Scott Loughney, a 48-year-old ultrarunner from Camas, recently accomplished the ultimate high-altitude running feat, completing a 400-mile round-trip trail run from Kathmandu, Nepal, to Mount Everest Base Camp and then back again.
Loughney, along with South Dakota resident Ryan Wagner and Nepal resident Upendra Sunuwar, left the capital city Nov. 11 and finished their epic round-trip journey in 9 days, 23 hours and 21 minutes, establishing a world record for the historic route known as the Everest Mail Run. The team also broke one-way record from Kathmandu to Everest Base Camp with a time of 5 days, 10 hours and 46 minutes.
Sherpas once used the route to carry letters, bearing the news of the successes or failures of climbers’ expeditions, back to Kathmandu. Few people have attempted the 200-mile one-way trek in one go, and no one had ever been known to complete the 400-mile round-trip journey until Loughney and his team completed the feat Nov. 16.
“I feel like our planning was really, really great, because we didn’t have any issues along the way,” said Loughney, who works as a financial planner in Vancouver. “All the unknowns were kind of planned away.”
Using technology to beat high altitudes
Typically climbers and high-altitude athletes need about two weeks to acclimate to Nepal’s high country, but Loughney figured out how to plan all of that adjustment time away. He used an altitude training room at Portland’s Evolution Healthcare and Fitness, where he ran for many hours on a treadmill at simulated altitudes between 9,000 and 17,000 feet. He also used a special mask to simulate high altitudes on his treadmill at home, and even slept inside a high-tech tent that simulates an altitude of 13,000 feet for more than five months.
“I would go to Evolution and run for five hours at a time at 15,000 feet, and you just kind of check out in your mind and plan things and focus on taking that one step at a time rather than (focus on) the monotony of the treadmill,” Loughney said.
Immersion of culture on one-of-a-kind journey
After 18 months of training and preparation, Loughney’s journey began in the mystical mountain metropolis of Kathmandu. The first 100 miles of the Everest Mail Run route is a combination of poorly-marked roads and trails, so having a Nepali runner on the adventure was a huge bonus.
“Sometimes we were running on peoples’ private property, on their rice patties and literally through their barns and houses,” Loughney said. “In the United States people would be yelling, ‘Get off my property,’ but over there people would just embrace us.”
Unlike western ultrarunners, Nepali athletes eat only whole foods. When the team members needed food, Nepali residents invited the runners to their homes.
During the second 100 miles of the journey, the roads disappear and the legendary high-country trekking begins. One night, after a full day of running on steep rocky trails, the team members found themselves on an 11,000-foot pass, with a single shack sitting at the summit. Hungry and tired, they knocked on the door, and a former Nepali soldier invited them inside to spend the night.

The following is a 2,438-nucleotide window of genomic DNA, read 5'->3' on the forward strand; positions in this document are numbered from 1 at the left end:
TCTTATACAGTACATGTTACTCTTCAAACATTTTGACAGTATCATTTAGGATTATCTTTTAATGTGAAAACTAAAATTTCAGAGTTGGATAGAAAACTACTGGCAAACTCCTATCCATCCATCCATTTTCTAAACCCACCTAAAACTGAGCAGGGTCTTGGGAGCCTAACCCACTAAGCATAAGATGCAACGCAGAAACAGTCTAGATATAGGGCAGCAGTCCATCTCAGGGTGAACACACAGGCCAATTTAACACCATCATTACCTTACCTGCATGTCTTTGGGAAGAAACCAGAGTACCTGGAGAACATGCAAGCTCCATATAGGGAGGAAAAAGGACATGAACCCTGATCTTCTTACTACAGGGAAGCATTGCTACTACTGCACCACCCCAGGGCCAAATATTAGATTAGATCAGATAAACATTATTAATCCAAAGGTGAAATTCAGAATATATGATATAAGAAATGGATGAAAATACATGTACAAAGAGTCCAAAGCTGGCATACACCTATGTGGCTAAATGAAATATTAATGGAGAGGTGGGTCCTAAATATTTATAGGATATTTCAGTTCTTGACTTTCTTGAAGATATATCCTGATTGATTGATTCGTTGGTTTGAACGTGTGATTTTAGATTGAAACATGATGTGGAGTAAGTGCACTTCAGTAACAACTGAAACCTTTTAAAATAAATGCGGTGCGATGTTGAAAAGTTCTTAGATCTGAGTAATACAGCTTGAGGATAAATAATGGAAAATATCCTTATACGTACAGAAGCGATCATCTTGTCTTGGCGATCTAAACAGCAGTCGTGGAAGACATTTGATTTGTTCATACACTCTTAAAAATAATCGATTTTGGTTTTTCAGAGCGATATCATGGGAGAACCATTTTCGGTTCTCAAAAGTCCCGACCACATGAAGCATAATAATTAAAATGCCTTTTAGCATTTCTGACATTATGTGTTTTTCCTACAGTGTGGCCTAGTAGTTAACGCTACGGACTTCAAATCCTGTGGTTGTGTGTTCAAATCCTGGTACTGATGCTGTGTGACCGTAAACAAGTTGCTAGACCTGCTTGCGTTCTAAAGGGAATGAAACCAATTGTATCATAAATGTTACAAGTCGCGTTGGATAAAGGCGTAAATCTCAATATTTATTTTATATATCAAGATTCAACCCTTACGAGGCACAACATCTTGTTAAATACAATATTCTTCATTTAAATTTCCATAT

“He’s a single Buddhist man who did chants and prayed for us, and then he literally got drunk as he was cooking us food,” Loughney said. “He was just the funniest guy. He was dancing for us. He was like our entertainment, too.”
The runners went through countless villages, where people are not used to seeing westerners.
“We would see packs of 50 kids looking at us wondering what we were doing,” Loughney said.
In the high country, the warm Nepali culture transitioned into crowds of westerners who were trekking to climb or witness the tallest mountain in the world.
“It’s very pretty up there, but much less like Nepal if you know what I mean,” Loughney said.
Always ready to run
Loughney has been dreaming of running in the Mount Everest region since growing up in Pullman, Washington where many famous Kenyan runners trained in the early 1990s. He’s certainly no stranger to long distance running adventures, though.
In 2016, Loughney and Yassine Diboun set a new record time for the Oregon section of the Pacific Crest Trail, running 453 miles in eight days, 12 hours and five minutes. A few months later, Loughney placed fourth in the Grand to Grand Ultra, an international seven-day self-supported race in southern Utah.
He’s also competed in the Bigfoot 100K, a long-distance race on Mount St. Helens for the past two years, finishing second in 2019. And before taking up ultrarunning, Loughney was an Ironman triathlete.
This year Loughney plans to race in several events, but at this point he has no big adventures planned.
“I’m going to be staying home with my wife and kids a bit more this year, I think,” he said. “My wife married into this and is super supportive, but there’s always a bit of a negotiation at home about what the next adventure will look like.”